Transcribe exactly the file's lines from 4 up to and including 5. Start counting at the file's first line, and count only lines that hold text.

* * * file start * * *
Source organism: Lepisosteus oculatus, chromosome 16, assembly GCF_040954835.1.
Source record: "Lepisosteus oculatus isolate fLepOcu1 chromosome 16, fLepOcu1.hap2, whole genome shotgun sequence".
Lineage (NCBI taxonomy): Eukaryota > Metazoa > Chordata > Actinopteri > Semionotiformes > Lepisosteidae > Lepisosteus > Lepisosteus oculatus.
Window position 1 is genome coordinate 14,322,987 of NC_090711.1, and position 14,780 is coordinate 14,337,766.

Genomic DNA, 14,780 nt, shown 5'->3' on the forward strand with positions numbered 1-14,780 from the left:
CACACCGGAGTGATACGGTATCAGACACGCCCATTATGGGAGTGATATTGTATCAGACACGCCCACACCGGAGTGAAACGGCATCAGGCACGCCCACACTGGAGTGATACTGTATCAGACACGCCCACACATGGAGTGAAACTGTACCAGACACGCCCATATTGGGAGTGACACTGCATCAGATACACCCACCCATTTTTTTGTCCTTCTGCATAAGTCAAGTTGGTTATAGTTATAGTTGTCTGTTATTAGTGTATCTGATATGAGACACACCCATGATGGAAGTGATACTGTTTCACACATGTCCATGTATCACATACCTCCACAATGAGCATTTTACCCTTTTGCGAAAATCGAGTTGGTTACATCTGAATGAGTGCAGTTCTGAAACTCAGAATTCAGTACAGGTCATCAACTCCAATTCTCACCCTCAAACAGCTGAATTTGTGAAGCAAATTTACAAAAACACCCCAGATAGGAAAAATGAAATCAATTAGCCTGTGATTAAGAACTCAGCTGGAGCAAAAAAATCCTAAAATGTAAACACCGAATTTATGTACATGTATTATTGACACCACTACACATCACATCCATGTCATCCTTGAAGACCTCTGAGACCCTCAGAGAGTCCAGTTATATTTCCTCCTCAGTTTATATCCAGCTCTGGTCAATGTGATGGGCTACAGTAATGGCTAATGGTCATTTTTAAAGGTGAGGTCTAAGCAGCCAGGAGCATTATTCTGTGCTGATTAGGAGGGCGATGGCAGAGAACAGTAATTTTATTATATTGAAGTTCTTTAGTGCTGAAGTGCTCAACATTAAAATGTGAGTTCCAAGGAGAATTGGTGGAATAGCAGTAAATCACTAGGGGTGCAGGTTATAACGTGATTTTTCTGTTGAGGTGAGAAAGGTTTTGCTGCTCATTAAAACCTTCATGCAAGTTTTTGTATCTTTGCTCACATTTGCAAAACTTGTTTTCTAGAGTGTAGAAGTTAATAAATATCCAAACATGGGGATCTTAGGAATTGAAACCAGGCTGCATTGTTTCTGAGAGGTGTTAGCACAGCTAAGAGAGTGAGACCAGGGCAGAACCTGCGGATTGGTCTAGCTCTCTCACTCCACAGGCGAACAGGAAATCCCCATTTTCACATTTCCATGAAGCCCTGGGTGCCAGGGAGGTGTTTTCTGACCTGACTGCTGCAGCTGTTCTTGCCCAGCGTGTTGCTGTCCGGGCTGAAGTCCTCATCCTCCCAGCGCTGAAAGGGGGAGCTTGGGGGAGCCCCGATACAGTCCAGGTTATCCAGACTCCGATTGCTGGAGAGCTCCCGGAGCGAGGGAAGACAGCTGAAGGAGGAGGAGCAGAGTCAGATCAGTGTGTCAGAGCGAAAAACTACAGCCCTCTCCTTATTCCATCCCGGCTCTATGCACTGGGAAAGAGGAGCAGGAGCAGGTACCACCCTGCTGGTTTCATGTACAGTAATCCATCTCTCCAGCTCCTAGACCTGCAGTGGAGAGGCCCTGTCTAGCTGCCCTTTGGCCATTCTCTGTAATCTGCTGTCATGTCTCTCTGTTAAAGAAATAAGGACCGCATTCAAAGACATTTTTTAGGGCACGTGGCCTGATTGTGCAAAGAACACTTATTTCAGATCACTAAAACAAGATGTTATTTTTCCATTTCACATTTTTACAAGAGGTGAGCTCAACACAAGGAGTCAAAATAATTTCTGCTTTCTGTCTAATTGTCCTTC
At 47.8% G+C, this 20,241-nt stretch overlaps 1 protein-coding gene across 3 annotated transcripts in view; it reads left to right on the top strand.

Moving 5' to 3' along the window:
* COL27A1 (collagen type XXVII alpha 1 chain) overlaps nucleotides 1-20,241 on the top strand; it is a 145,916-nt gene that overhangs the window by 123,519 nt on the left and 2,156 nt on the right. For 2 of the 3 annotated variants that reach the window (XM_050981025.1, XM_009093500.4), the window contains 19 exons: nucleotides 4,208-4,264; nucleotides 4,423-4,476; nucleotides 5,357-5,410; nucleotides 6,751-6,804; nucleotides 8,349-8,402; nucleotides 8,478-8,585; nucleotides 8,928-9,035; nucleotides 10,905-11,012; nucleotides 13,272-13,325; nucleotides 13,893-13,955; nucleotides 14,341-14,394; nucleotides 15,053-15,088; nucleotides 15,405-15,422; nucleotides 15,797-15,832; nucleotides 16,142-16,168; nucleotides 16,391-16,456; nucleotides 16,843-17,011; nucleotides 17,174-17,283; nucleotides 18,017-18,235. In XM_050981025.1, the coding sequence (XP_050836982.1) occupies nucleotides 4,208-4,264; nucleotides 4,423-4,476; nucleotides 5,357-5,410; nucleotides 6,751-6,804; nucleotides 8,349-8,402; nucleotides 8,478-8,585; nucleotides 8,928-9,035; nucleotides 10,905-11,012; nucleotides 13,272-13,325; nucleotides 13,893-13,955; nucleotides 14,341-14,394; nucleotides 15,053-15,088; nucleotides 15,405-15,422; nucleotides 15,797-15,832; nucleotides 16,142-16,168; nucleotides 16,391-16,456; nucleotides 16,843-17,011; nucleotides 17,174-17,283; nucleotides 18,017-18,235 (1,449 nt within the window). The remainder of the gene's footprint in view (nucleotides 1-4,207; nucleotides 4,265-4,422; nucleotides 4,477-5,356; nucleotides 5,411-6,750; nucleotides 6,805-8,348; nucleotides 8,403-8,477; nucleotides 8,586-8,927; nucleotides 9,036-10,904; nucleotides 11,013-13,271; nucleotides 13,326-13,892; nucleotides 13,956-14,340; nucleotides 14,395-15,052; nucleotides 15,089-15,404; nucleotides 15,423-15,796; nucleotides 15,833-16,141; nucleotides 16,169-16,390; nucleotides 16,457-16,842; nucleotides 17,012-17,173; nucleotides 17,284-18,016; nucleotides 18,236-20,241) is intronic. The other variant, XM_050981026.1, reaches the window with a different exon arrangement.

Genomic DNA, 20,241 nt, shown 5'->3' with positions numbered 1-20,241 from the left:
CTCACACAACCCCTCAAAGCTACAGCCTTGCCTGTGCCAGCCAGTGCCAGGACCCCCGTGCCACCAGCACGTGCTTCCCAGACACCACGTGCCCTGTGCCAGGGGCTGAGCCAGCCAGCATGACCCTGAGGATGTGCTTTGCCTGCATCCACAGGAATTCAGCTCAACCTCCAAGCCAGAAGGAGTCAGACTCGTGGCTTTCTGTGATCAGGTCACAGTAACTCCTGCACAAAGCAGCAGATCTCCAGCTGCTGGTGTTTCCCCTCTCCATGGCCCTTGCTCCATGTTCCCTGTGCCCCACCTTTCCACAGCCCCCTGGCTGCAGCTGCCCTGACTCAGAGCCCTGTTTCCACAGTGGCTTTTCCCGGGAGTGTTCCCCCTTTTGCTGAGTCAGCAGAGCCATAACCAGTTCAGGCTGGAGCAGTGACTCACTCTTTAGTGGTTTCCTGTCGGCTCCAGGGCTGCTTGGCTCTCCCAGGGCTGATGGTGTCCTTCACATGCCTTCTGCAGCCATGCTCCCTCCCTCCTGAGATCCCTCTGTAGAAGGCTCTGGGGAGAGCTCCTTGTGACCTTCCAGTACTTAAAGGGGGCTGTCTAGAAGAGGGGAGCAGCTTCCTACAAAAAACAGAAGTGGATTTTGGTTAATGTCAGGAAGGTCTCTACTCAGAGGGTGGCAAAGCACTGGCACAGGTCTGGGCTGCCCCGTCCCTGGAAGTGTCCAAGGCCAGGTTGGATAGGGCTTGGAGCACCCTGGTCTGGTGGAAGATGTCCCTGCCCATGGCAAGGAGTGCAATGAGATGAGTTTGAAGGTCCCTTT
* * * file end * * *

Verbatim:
Window position 1 is genome coordinate 14,322,987 of NC_090711.1, and position 14,780 is coordinate 14,337,766.

Genomic DNA, 14,780 nt, shown 5'->3' on the forward strand with positions numbered 1-14,780 from the left: